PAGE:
Free will and determinism, which is right?  The notion of having free will is explicit in our justice system and just about everything else we do.  For instance, we tend to highly value personal responsibility and is predicated upon our notion of free will.  In reality, free will runs on the range and is often the primary domain of Christian theologians.  However, determinism, on the other hand, is often the position more held by people who hold a materialist philosophy.    

However, there is a third option, the compatibility strategy.  The compatibility strategy suggests that both free will and determinism are incompatible after all.  According to Grim, that  “a classic Compatibilist analysis, freedom is simply the ability to do what you want, free from coercion. If so, you may act freely even if your actions are the result of causal laws and earlier events. But that classic account does not prove fully adequate to our concept of freedom.” You might be familiar with Clarence Darrow.

Clarence Darrow was a lawyer who was defended John Scopes during Scopes trials. (see (Links to an external site.) for more information).  In 1924, Clarence Darrow used the problem of free will and determinism in defending Nathan Leopold and Richard Loeb. Darrow was successful; the two men were not hanged but were sentenced to life imprisonment.  Both of these men committed a terrible crime kidnapping and murdering 14-year old Bobby Franks.  Darrow basically used the determinism defense that the jury accepted as valid.  Darrow’s argument revolved around the environment the two men were brought in as spoiled rich kids who never really learned right from wrong along with no feeling of guilt or remorse for any of their actions.  (see (Links to an external site.)).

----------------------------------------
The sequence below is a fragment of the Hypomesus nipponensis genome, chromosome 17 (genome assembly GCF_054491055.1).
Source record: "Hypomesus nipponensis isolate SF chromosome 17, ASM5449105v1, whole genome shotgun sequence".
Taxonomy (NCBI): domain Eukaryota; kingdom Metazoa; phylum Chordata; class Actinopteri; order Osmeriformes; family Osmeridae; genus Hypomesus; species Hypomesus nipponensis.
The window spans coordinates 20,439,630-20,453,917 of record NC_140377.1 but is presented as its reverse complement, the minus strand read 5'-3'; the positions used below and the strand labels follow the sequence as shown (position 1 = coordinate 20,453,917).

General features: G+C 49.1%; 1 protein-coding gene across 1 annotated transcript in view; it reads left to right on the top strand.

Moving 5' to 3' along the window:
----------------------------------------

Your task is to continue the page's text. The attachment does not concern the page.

This is just one example of determinism and free will are often pitted against each other.  For more fun, explore the following websites: (Links to an external site.) (Links to an external site.) (Links to an external site.) (Links to an external site.) (Links to an external site.)

Grim, P. (2008). Philosophy of Mind: Brains, Consciousness, and Thinking Machines

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